Photograph — www.informationng.com

Nigeria’s regulator for petroleum resources is looking to address the recent wave of road accidents linked to oil tankers by setting a limit to the transportation of petroleum products.

Since the beginning of the year, there have been several crashes involving tankers in Lagos State, the country’s commercial hub. The city has already surpassed the figure of tanker crashes in 2018, according to Hyginus Omeje, the Lagos Sector Commander of the Federal Road Safety Corps (FRSC).

Over time, other states have also recorded similar incidents such as Oyo, Benue in July this year in which 40 people died and 60 others were injured, as well as the most recent accident in the popular Onitsha market in the country’s south-eastern state of Anambra.

Road accidents involving tankers are blamed largely on non-compliance with minimum safety standards especially by tank farm owners and tanker drivers in the country.

Hence, loading and distribution of over 33,000 litres of petroleum products by road tankers would not be allowed anymore, the Department of Petroleum Resources (DPR) has said.

“Many of the roads were constructed to have (a) maximum carrying capacity of 30 tonnes (about 33,000 litres). The Nigerian law only allows for 33,000 litres to be loaded out of the depots,” said Wole Akinyosoye, Controller for the DPR’s Lagos Zonal Operations.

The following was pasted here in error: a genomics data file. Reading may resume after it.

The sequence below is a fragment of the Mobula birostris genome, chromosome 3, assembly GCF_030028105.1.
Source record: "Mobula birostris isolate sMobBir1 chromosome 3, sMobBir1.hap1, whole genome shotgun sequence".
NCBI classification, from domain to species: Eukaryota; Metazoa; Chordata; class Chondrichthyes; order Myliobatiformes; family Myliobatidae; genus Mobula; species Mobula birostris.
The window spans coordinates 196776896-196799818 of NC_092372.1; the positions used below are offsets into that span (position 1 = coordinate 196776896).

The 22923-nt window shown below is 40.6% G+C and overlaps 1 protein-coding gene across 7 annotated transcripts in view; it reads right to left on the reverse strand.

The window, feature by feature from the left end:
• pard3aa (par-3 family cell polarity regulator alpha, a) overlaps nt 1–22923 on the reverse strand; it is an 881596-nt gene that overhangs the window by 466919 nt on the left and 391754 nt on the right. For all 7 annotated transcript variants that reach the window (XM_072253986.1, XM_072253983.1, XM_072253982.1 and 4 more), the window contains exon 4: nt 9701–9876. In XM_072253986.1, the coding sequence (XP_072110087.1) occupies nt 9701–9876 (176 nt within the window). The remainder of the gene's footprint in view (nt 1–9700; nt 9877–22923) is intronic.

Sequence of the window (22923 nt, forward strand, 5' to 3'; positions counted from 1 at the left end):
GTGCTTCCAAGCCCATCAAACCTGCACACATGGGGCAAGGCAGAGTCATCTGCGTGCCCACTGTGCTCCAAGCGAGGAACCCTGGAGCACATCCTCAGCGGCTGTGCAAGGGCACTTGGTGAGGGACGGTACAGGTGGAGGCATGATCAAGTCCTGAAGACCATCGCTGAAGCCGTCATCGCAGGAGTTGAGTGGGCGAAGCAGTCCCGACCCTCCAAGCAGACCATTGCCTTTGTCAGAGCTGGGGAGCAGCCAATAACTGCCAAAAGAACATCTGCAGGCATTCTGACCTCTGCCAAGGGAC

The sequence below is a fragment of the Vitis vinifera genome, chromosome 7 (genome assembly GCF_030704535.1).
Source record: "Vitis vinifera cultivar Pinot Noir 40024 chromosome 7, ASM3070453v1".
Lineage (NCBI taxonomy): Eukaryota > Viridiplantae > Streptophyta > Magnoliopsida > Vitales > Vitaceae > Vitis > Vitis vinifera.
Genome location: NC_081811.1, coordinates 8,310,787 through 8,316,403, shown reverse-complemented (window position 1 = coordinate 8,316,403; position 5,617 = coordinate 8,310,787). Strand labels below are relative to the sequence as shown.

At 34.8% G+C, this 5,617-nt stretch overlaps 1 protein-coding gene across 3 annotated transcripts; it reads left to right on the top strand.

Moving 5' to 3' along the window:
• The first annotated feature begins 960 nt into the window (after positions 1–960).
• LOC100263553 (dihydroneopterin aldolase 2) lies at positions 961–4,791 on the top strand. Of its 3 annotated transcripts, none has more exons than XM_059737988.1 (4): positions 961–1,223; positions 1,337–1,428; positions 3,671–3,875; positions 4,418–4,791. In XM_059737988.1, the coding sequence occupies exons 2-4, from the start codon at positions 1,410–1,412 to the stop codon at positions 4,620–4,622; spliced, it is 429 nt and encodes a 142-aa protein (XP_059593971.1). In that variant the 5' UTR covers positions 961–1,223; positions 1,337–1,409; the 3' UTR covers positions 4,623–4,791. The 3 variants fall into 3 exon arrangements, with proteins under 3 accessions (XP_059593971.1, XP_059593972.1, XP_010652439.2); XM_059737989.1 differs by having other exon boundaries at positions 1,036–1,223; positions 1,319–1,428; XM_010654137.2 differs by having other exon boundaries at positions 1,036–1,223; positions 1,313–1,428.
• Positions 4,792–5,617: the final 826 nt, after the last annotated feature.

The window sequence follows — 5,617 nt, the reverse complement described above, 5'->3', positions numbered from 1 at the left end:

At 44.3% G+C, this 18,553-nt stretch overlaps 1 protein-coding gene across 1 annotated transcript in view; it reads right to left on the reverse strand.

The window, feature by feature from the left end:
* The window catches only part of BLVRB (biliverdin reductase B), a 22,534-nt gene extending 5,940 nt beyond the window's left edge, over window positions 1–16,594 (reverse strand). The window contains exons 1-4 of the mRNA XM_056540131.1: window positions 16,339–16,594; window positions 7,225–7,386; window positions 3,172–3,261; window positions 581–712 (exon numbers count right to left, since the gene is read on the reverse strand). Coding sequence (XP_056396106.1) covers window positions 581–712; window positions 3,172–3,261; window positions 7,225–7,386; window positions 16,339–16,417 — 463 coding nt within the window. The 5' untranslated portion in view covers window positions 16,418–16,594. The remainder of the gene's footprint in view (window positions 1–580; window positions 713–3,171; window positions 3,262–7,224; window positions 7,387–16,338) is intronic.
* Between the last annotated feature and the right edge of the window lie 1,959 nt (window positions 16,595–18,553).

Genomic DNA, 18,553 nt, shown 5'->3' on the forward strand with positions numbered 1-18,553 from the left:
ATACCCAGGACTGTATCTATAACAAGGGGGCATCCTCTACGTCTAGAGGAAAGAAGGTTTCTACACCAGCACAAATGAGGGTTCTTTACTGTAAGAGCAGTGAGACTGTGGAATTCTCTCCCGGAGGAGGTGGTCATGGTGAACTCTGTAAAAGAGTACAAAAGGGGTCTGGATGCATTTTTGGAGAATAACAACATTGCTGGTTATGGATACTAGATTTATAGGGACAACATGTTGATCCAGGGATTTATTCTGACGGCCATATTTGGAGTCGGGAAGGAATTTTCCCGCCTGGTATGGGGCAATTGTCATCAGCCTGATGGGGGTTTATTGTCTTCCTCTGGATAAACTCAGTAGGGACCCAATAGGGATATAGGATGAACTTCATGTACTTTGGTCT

Speaking at the zone’s 2019 Annual General Meeting in Lagos, Akinyosoye explained that currently, there are “60,000 litres, 45,000 litres and sometimes 90,000 litres loaded out of the depots” admitting that the DPR is “culpable” in those circumstances.

The official also blamed the lack of adequate pipelines built for conveying fuel as a reason for petroleum products being transported through roads. He, however, affirmed that the regulator would make sure that the maximum limit of 33,000 litres is attained.

“We admit that the DPR is culpable in these circumstances. But the department has taken a decision because of what has been happening in the last two to three months that we have to enforce the maximum limit, which is 33,000 litres, on our roads,” Akinyosoye said.

Coupled with the loss of lives, tanker accidents also come with financial costs. It is estimated that Nigeria lost up to N7 billion to road traffic accidents involving 116 petroleum product tankers in the first half of 2018.

That figure is excluding the number of people killed; the cost of treatment of the injured; damage to road infrastructure; environmental impact and other collateral damages. The total loss for last year was put at N9.8 billion.

Considering the lack of necessary infrastructure to safely transport petroleum across the country, the DPR’s move to ensure that safety returns to the roads again and petroleum products are adequately distributed is commendable.

In addition to enforcing compliance, the DPR’s Acting Director Ahmed Shakur said that the agency would partner with other relevant stakeholders to prevent further accidents caused by road tankers and the ensuing costs.

“We are liaising with relevant government agencies including the FRSC, federal and state fire service departments and relevant associations on solutions, including scheduling of tanker truck movement, provision of fast and efficient towing services,” Shakur said.

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